Something of this nature also happens to the normally but disadvantageously thick postnatal right ventricle. As but one example of a metabolic handicap, coronary flow would need to be maintained at a larger volume than the right ventricle of optimal thickness would require for its sharply diminished hemodynamic burden. In postnatal morphogenesis of the brain, it is now generally held that the surplus neurons are eliminated by apoptosis (programmed cell death). Similar events could lead to an active normal postnatal involution of the right ventricle on the reasonable assumption that nature would not needlessly postpone that sort of change. Findings in our case support this concept, except that the mechanisms normally limiting the extent of right ventricular apoptosis failed in this infant. This could be caused by either incessant triggering of apoptotic signals or loss of antiapoptotic mechanisms, or a combination of both. Although massive apoptosis has been reported among hemopoietic cells of the liver,17 in bone marrow,18 and in the central nervous system,17 to the best of our knowledge this extent of selective destruction of myocytes within the human heart has not been described previously.
When Did the Apoptotic Right Ventricular Destruction Begin?
If this occurred early in fetal life, it is improbable that the fetus would have survived. However, the grossly abnormal and electrically inexcitable right ventricle was apparent at the time of the first pacemaker implantation just after birth. From then on, the infant’s brief survival was secured by electronic pacing of the left ventricle and by major support therapy in the neonatal intensive care unit.
As the complete heart block persisted and the rhythm of the ventricles (probably of AV junctional origin) began to fail late in pregnancy, apoptotic destruction of both the His bundle and right ventricle may have commenced, possibly triggered by an abnormally early delivery of a signal for apoptosis to begin. Why that apoptosis did not “turn off” normally, certainly before complete destruction of the right ventricle, is unknown.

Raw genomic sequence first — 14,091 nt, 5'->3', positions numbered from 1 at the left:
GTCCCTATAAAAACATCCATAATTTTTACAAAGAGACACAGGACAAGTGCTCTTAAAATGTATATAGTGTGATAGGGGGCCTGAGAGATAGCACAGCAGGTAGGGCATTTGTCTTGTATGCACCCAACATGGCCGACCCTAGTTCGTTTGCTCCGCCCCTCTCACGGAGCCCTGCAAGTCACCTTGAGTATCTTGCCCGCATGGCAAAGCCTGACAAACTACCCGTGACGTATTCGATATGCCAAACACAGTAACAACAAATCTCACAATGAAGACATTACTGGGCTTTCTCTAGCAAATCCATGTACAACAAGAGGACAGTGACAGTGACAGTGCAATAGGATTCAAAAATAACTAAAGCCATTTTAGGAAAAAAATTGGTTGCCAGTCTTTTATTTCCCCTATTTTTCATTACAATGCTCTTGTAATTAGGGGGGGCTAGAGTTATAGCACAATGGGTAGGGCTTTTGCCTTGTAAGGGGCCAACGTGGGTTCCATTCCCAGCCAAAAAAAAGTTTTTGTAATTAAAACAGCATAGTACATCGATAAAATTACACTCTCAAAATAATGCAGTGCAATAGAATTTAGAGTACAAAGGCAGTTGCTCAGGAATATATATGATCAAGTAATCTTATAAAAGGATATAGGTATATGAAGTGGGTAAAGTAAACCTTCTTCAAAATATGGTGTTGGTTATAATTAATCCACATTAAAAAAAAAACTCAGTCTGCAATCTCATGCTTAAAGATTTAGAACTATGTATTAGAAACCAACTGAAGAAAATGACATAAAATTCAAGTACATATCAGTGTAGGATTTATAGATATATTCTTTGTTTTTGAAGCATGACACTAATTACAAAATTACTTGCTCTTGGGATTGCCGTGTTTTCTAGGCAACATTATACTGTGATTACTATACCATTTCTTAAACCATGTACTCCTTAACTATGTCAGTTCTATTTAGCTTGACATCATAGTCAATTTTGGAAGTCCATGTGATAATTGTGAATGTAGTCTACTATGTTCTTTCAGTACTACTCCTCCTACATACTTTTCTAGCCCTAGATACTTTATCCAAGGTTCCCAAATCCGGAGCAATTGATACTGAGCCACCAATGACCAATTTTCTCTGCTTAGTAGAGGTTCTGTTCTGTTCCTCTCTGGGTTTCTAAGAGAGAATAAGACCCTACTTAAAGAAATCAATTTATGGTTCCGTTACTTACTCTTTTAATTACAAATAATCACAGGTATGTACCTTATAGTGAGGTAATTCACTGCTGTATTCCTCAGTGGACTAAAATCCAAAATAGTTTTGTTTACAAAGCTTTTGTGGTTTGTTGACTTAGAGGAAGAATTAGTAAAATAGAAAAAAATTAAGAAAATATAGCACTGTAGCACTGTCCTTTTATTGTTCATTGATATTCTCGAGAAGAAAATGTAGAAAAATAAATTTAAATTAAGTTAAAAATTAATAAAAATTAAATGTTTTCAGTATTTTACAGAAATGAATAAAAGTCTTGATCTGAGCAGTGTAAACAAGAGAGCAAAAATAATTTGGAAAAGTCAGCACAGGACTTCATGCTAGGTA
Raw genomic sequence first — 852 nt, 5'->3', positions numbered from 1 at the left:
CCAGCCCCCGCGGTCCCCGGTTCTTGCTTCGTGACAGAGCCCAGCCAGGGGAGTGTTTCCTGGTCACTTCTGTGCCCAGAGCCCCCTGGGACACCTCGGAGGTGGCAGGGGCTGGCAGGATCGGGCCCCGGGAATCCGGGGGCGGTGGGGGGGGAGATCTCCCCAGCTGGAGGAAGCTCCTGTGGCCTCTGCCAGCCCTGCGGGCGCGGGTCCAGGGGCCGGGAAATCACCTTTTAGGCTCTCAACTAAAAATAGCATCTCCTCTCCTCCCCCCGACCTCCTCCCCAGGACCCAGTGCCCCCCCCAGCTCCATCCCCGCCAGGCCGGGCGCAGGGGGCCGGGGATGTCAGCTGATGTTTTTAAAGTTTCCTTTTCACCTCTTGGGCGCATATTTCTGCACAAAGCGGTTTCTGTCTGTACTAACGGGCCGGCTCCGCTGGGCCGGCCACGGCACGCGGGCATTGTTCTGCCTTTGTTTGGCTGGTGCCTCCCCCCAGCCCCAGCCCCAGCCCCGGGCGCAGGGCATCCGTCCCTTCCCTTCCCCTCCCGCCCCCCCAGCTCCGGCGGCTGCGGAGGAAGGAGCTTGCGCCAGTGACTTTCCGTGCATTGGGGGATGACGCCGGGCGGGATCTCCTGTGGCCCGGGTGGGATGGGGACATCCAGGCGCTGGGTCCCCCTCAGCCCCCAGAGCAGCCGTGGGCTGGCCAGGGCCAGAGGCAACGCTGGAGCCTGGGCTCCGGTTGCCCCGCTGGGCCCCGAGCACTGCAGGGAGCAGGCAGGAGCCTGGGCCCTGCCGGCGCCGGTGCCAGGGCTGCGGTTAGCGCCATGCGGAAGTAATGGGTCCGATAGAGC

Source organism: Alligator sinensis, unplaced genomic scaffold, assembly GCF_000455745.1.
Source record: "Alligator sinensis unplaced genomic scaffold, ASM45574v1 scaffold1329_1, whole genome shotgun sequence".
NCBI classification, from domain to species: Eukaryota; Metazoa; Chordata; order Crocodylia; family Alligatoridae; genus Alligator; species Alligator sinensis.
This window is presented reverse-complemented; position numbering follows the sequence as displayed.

On the Congenital Heart Block in This Patient
After we had discovered the unusual histology and immunohistochemical features of the right ventricle and a similar process in the His bundle, our surprise at this coincidence was diminished by learning that heart block is not that rare in conjunction with Uhl’s anomaly11 or in association with arrhythmogenic right ventricular dysplasia.8 10
In a well-studied case of Uhl’s anomaly and complete heart block occurring in a 29-year-old woman, Bharati et al11 found extensive destruction of both bundle branches and in the dividing portion of the His bundle. In addition to an electrically inexcitable right ventricle during life and extensive loss of myocytes in the right ventricle demonstrated postmortem, they specifically noted similar destruction of myocytes on the right side of the crest of the interventricular septum, closely resembling our own findings (Figs 6 through 8⇑⇑⇑). In that heart, there were foci of inflammatory infiltration at many sites, but the investigators commented that this was more particularly true in older individuals and that inflammation was often absent in young subjects who died of Uhl’s anomaly. Thus, there are three similarities between their case and ours: (1) the presence of complete heart block and eventual death with intractable heart failure; (2) extensive destruction of the right ventricle, including the crista supraventricularis; and (3) major destruction of the His bundle with only minor abnormalities in other portions of the conduction system.
At least two components of normal cardiac morphogenesis may play a role in the pathogenesis of the conduction system changes we found. If normal development of the two bundle branches originates from the His bundle, as has been proposed,19 then their absence in our case may be attributed to the destroyed His bundle from which they could not arise normally, although this would probably require earlier destruction of the His bundle than we believe happened. A corollary consideration could be that the His bundle was selectively deleted in part because its connection with the AV node was severed, but there is also a problem with this interpretation. In previous examinations of hearts with unconnected AV node and His bundle, we have not seen such destruction of the His bundle20 ; however, that may be because severing of the connection in those cases occurred in adult life. The presence of a normal AV node in our case is a point against heart block here being related to unrecognized maternal lupus erythematosus, since the anatomic abnormality in such cases is absence of the AV node.21